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Final Exam Study Guide Some Conceptual Questions
1. Explain the prediction of the Bertrand duopoly model that both firms will price at marginal cost. How does
Cournot Duopoly differ? 2. Explain how first, second, and third degree price discrimination differ from the standard uniform pricing
problem of the monopolist. Give real world examples of both second and third degree price discrimination.
Explain why the examples accurately depict second and third degree price discrimination. 3. Briefly explain the logic behind backward induction, our approach to solving sequential (dynamic) games.
Use the difference between Cournot and Stackelberg duopoly as an example. 4. Briefly explain the difference in market structure between perfect competition, monopolistic competition,
oligopoly, duopoly, and monopoly, and explain why or why not we need to use game theory to understand
firms? decision-making. Some Perfect Competition and Monopoly Problems
1. (i) Suppose the market demand for your good is given by P=120-(1/5)Q. The cost function for each firm is
identical, and is given by c(q)=10+(1/10)q2. If all firms in this market have the same technology and are
price-takers, how many units should each firm produce if the market price for the firm?s product is $20?
Assuming the market clears, how many firms are in the market. If the market clears at P=20, with demand at 500 and each firm producing 100 units, there are 500/100=5
firms in the market. (ii) If there is only one firm in the market, what price should it charge and how many units should it sell to
maximize profits? Q=200, P=80 2. Suppose a monopolist having constant marginal cost equal to 1 sells to two consumers. Consumer 1
has an inverse demand given by 1 (1 ) = 3 ? 31 and Consumer 2 has an inverse demand of
2 (2 ) = 4 ? 42 . Resale between the two consumers is not allowed.
a) Assume the monopolist has to use uniform pricing. Calculate the monopolist?s profit maximizing
price and quantity. How much will each consumer consume at that price?
(Answer: = 31
14 = 17
24 1 = 11
42 2 = 25
56 = 289
336 b) Now assume the monopolist can engage in third degree price discrimination. Calculate the
monopolist?s profit maximizing prices and how much he will sell to each market.
1 3 43 (Answer: 13 = 2, 23 = 2.5, 13 = 3, 23 = 8, 3 = 48) c) Lastly, graphically show what the outcome will be if the monopolist can engage in first degree,
i.e. perfect, price discrimination. Identify the producer surplus, any consumer surplus, and any
deadweight welfare loss.
2 9 43 (Answer: CS=0, DWL=0, 11 = 3, 21 = 8, 1 = 1 = 24 ? draw a graph with all CS in
each market being expropriated by the producer) d) Graphically show the outcome in part (a) and the outcomes in part (b). Assuming there are no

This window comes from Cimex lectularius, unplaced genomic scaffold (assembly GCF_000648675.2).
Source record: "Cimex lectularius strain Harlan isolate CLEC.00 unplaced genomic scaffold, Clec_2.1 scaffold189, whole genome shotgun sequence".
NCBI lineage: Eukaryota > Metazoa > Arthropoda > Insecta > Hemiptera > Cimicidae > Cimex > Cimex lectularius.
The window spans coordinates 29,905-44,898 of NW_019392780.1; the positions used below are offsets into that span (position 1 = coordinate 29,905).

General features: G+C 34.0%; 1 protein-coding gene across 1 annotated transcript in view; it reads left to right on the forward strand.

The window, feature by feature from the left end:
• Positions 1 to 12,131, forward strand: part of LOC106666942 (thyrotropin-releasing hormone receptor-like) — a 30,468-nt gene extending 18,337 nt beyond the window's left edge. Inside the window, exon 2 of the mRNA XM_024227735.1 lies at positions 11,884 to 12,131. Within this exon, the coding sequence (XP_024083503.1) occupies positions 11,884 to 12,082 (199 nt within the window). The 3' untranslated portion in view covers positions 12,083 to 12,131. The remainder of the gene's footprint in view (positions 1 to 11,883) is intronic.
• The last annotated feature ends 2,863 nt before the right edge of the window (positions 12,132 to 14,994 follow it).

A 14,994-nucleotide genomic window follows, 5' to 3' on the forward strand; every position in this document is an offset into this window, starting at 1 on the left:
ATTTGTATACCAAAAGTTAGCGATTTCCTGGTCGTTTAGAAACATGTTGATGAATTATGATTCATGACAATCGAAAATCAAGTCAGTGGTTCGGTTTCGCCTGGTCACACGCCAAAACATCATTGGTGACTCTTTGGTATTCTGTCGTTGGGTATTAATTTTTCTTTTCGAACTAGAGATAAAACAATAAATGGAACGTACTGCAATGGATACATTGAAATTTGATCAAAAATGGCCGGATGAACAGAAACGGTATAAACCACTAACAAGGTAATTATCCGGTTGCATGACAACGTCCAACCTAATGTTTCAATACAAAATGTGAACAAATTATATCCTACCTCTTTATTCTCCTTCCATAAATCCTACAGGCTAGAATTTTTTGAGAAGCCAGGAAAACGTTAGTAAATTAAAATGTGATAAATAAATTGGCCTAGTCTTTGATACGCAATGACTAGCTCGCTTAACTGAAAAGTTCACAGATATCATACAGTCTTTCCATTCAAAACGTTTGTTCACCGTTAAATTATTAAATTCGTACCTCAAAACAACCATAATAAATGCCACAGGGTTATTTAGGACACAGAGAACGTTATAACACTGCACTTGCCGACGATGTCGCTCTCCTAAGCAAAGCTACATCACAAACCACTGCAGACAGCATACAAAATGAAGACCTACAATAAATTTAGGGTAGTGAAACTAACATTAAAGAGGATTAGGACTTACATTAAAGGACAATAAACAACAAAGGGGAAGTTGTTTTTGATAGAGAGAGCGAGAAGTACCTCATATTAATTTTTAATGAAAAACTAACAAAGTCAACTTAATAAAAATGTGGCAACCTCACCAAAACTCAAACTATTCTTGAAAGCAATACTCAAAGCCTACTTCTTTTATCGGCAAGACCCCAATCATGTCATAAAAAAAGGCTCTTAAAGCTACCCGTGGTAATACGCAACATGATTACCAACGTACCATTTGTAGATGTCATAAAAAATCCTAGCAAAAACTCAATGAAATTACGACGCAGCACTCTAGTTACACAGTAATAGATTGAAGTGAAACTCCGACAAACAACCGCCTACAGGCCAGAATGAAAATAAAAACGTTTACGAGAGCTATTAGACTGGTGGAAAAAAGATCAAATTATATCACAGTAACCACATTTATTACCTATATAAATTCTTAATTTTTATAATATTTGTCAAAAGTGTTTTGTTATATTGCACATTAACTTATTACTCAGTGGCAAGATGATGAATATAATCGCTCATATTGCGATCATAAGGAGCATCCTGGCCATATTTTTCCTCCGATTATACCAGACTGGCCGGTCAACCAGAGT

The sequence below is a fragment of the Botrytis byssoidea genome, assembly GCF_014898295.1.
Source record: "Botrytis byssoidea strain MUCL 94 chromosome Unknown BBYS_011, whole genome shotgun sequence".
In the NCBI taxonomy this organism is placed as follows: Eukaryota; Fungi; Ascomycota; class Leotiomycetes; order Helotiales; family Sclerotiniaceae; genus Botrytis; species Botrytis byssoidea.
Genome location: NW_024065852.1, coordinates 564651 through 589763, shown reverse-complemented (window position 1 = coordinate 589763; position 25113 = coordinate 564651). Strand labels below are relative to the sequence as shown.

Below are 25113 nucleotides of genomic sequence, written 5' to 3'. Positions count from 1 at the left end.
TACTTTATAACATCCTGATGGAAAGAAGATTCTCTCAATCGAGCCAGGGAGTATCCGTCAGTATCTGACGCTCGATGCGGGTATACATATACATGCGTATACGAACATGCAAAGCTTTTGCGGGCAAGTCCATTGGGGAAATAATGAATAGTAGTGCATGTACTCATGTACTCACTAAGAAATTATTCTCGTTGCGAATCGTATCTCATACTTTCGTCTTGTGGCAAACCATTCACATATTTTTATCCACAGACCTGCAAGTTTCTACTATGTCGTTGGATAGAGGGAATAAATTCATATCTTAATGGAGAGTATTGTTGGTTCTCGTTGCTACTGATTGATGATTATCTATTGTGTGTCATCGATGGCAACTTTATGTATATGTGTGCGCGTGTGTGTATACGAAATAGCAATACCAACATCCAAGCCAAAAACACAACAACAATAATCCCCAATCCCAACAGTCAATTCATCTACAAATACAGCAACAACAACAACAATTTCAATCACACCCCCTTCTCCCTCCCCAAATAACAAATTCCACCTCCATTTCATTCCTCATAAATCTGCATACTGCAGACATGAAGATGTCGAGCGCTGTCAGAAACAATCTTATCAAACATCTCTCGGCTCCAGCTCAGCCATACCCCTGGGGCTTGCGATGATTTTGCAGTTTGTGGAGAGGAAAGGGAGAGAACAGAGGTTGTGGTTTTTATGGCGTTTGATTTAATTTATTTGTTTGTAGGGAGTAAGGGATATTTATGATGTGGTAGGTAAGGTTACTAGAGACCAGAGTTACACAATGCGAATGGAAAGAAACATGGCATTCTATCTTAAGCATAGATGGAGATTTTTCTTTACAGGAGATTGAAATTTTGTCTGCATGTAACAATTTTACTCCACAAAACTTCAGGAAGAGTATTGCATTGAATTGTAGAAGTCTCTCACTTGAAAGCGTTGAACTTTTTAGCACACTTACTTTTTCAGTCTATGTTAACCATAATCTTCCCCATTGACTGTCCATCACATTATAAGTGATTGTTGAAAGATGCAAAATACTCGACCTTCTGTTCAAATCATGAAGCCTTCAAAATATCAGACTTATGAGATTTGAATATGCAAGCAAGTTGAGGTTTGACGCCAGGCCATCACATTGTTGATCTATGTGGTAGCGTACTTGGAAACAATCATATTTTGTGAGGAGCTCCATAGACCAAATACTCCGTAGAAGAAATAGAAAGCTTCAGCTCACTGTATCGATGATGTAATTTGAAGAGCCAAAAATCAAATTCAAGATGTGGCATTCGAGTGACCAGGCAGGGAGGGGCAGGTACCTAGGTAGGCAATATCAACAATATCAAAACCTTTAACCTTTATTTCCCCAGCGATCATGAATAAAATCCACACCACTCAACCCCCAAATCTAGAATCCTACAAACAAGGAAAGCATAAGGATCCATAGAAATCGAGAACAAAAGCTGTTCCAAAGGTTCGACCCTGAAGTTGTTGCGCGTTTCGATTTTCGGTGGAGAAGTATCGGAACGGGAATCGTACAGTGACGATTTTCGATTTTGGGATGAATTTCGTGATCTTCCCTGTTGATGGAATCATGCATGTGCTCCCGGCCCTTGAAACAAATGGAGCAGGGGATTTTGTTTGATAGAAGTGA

fixed costs to production, compare the profits under each of the three different pricing schemes.
Which pricing scheme does the monopolist prefer and why?
(Answer: graphs should be straight-forward? we should have a ranking of 1 > 3 > , so
the monopolist prefers being able to engage in 1st degree, i.e. perfect, price discrimination) 1 3. A monopolist has a single production plant in California with a total cost function of () = 2 2 ,
where is total output. The good can be sold to two separate markets, those on the west coast and
those on the east coast. There is no resale between coasts. The inverse demand function for the east
coast is given by = 100 ? and the inverse demand function for the west coast is given by
1 = 80 ? 2 .
a) Calculate the monopolist?s profit maximizing prices if he can engage in third degree price
(Answer: Pe=76, Pw=66, Qe=24, Qw=28) b) Calculate the monopolist?s profits if he uses standard uniform pricing. How do these compare
with his profits under optimal third degree price discrimination that you solved in part (a)?
(Answer: profits under uniform pricing are 2253.33?. profits under 3rd degree are 2320) c) Suppose that we are back in the world of third degree price discrimination. The monopolist can
build a second plant in Massachusetts (i.e. an east coast plant) that is identical to the California
plant (i.e. west coast plant), and plans on producing output for each region at their respective
plant. If the cost of constructing the plant is $1200 should the monopolist build the second plant?
How much should the monopolist be willing to pay for the plant? Explain.
(Answer: Well, marginal costs are increasing in quantity, so intuitively producing at two plants might
be attractive. If we re-optimize our production levels and prices using two separate plants I get
profits of $3,266.66?. so your profits increase by $946.66? you would not expand if the fixed costs
of construction were more than that, so that is the most you are willing to pay and you will not
expand at a cost of $1200) 1
2 4. A monopolist with total cost function () = 10 + 2 sells to 10 identical consumers, each of
1 whom has demand function () = 10 ? 2 for the monopolist?s product.